Introduction to Exceptions

Like most programming languages, C# includes exceptions and exception handling tooling. Some exception objects are provided by .NET itself. Other exception objects we may get from external C# libraries. We may even write these objects ourselves.

Exceptions in C# are objects derived from the System.Exception class. You see exception objects at runtime when some event takes place outside of the expected flow of our code. When you want to explicitly call an exception in your code, you do so with the throw keyword. We’ve actually done this before in this book and will return to that example shortly.

Maybe you see the term “exception” and instinctively groan or roll your eyes? Isn’t programming only enjoyable when it works? While it would be nice if our code ran perfectly every time, exceptions are a key component of a healthy codebase. When an exception arises, we, as programmers, can use the info to debug our code. For our fellow programmers, the exceptions we provide give them necessary intel on how our app runs and is meant to be used.

When Exceptions Arise

You may have seen exceptions in C# or another programming language already, perhaps in one of these scenarios:

  • Failure to connect to services external to your application, such as a database or API.
  • Failure to read or write to or from a file.
  • Failure to convert data, such as trying to convert something like “dog” to an int type.
  • Failure to reach an actual object.

This last scenario is a null pointer. This is an object reference that doesn’t actually contain an object.

Indeed, we have even used exceptions in this book already. Recall this temperature example where we throw a built-in exception when a provided argument falls outside of an acceptable range. Later, we refine our temperature app and throw the more targeted ArgumentOutOfRangeException.

The example below is found in the TemperatureExceptions project in the example code repo .

public class Temperature

   private double fahrenheit;
   public static double AbsoluteZeroFahrenheit { get; } = -459.67;

   public Temperature(double fahrenheit)
      Fahrenheit = fahrenheit;

   public double Fahrenheit
         return fahrenheit;

         if (value < AbsoluteZeroFahrenheit)
            throw new ArgumentOutOfRangeException("Value is below absolute zero");

         fahrenheit = value;

The program provides a plan for what to do in the event that bad data is passed into a class’s field. Imagine that a user or fellow programmer unintentionally sets a Fahrenheit value outside of the appropriate range.

Try this yourself to witness the breaking exception:



Temperature insideTemp = new Temperature(73);

Temperature outsideTemp = new Temperature(-8200);


Unhandled exception. System.ArgumentOutOfRangeException: Specified argument was out of the range of valid values. (Parameter 'Value is below absolute zero')
   at TemperatureExceptions.Temperature.set_Fahrenheit(Double value) in /...file location.../Temperature.cs:line 25
   at TemperatureExceptions.Temperature..ctor(Double fahrenheit) in /...file location.../Temperature.cs:line 11
   at Program.<Main>$(String[] args) in /...file location.../Program.cs:line 6

Above, the Temperature constructor predictably sets the Fahrenheit value of insideTemp and throws an exception when provided a Fahrenheit value outside of the appropriate range. We don’t see any results of the print statement on the input’s line 5 since the exception has caused the program to stop running.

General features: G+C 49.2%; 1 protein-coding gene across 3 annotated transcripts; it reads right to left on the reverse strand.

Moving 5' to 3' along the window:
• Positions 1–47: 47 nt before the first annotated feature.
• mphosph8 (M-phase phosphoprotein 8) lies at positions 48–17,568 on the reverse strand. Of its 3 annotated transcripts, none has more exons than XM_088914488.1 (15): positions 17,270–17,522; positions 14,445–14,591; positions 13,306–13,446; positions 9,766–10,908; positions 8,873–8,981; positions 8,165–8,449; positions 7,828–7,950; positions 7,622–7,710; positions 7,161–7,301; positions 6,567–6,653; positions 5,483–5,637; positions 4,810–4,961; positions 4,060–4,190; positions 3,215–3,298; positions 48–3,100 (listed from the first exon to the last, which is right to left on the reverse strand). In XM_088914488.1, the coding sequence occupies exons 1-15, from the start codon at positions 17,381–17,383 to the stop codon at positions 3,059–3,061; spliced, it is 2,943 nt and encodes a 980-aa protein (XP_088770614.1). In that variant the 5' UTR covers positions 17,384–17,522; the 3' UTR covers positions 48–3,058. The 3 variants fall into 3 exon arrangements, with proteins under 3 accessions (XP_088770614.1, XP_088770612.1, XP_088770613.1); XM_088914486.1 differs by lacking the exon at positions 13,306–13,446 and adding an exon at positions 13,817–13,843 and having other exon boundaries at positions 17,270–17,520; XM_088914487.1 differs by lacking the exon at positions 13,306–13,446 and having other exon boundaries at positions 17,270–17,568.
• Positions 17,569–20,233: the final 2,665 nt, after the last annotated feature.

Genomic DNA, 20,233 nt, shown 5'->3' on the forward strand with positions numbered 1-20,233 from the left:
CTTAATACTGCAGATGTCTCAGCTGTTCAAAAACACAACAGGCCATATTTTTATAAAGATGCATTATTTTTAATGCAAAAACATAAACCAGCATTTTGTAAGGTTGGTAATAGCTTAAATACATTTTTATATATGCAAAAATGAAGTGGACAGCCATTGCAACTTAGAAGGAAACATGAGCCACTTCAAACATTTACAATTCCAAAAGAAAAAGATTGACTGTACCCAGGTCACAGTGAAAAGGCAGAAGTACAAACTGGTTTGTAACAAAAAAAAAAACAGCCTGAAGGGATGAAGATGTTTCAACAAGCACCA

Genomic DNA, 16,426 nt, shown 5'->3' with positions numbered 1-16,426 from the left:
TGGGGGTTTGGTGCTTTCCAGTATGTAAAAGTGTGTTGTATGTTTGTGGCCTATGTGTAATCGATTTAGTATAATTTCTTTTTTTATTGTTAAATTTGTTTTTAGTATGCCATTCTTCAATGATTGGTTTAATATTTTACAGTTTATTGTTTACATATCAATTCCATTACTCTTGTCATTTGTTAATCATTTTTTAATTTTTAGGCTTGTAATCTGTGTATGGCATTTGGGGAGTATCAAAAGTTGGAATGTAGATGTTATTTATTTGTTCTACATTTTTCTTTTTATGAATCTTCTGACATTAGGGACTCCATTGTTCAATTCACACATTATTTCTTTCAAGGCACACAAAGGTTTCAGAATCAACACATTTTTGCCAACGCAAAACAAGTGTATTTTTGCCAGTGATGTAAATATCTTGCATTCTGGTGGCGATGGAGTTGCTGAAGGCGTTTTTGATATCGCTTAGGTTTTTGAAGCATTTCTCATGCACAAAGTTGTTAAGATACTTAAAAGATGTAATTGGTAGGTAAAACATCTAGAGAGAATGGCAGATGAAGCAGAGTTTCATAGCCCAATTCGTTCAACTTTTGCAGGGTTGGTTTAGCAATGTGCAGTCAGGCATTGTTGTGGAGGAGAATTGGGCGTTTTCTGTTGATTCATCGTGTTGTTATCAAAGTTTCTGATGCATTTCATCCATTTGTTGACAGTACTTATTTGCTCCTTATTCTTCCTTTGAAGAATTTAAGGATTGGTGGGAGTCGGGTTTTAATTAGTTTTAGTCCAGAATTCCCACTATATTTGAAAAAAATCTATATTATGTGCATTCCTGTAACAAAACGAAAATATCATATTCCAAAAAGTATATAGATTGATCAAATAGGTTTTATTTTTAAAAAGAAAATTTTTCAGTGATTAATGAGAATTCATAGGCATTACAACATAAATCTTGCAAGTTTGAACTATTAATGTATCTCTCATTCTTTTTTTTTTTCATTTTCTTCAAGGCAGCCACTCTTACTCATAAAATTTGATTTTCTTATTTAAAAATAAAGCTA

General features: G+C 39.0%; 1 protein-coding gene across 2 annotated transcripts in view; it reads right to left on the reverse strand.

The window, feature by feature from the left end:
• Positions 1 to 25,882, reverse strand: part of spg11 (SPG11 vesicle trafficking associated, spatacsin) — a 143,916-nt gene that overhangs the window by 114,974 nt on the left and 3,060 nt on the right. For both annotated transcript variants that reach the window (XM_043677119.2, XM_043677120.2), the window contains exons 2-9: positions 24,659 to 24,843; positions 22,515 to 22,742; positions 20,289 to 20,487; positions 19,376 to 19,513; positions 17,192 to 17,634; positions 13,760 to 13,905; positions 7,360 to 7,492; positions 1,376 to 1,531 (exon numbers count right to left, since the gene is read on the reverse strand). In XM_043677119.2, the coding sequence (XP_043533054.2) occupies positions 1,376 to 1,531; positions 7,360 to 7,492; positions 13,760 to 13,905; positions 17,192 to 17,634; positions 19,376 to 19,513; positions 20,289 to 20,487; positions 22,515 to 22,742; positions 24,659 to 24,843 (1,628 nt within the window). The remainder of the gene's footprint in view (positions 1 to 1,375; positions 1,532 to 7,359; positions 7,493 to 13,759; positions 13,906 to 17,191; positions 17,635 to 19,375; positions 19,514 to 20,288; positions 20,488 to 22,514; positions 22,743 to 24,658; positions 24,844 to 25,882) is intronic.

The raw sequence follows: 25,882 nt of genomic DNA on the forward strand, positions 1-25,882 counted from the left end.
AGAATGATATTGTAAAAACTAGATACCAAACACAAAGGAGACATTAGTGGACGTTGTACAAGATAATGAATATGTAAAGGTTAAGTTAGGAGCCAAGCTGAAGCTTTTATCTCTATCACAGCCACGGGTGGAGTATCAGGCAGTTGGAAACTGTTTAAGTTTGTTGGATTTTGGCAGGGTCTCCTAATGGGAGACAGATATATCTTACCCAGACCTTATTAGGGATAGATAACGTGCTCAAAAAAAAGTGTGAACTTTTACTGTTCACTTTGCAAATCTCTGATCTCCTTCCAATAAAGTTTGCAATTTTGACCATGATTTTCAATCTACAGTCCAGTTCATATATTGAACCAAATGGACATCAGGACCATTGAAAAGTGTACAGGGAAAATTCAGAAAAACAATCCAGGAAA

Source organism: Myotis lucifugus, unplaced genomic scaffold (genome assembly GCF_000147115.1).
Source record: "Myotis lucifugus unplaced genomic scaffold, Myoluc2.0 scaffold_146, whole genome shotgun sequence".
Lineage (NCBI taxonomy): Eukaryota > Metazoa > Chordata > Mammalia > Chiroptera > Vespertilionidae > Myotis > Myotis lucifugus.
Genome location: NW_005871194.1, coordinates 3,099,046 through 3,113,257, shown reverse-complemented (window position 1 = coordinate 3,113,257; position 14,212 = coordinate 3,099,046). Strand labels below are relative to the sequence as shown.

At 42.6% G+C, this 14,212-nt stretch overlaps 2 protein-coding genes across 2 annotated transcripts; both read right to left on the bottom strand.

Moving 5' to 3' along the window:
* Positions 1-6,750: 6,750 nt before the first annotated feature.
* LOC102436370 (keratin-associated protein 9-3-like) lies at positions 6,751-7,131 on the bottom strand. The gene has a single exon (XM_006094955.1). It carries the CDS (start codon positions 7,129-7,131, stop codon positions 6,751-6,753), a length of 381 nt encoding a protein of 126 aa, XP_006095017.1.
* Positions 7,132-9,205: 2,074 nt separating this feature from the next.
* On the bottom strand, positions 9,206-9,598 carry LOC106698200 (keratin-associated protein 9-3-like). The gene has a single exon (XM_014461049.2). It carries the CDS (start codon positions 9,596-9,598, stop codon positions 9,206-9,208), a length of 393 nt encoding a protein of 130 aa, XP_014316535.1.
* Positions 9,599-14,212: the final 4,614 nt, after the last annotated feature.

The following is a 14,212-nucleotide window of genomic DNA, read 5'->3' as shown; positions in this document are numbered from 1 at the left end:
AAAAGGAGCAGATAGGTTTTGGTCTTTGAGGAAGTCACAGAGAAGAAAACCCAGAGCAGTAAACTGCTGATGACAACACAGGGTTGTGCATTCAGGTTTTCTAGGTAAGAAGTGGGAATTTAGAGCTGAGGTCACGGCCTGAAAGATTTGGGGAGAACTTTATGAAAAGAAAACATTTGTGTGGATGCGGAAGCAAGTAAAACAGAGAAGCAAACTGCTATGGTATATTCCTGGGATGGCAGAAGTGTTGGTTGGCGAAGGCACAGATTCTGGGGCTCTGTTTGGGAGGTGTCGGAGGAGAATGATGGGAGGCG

When we throw an exception like in the example above, we flag the anomalous circumstance. If we choose to do nothing when the exception is thrown, the program will stop and a record of the exception can be found in the stack trace. Alternatively, we can handle an exception and offer an alternative action, bypassing the need to stop the program. We’ll cover how to handle exceptions on the next page.

This is a common reason to include exception handling in your code. User input opens the door to a variety of erroneous figures and good programs account for this uncertainty. Without exceptions in these circumstances, a small typo could lead to any number of errors down the stack trace.

When to Use Exceptions

It is wise to use an exception if you find that there is some level of chance involved in your program. This could be a situation where a variable is dependent on user input or a connection to another service.

You may want to address those uncertainties in a different fashion. With our temperature app for example, rather than throwing an exception, we can add a conditional statement to tell the user not to set the Fahrenheit value to an unacceptable level. This is perfectly acceptable if the app in production allows for such a message. As you will see on the next page, exception handling works very similarly to conditional statements like this.

There are many places where user-directed error messages simply won’t be appropriate. For example, what if the value being set doesn’t come from a user but from a different method in the program? In a situation like this, where the anomaly is not visible to the user, an exception conveys the issue to fellow programmers who are using our codebase.

Or another hypothetical. What if managing the variety of errors that may arise is outside the scope of the project? In these cases where we do not, or cannot, make up for the edge cases with coded solutions, we can throw an exception. Exceptions are an informed way to convey the constraints of your program.

Check Your Understanding


What is the action of invoking an exception called?

  1. excepting
  2. catching
  3. throwing
  4. handling

True/False: Encountering an exception will always result in terminating a running program.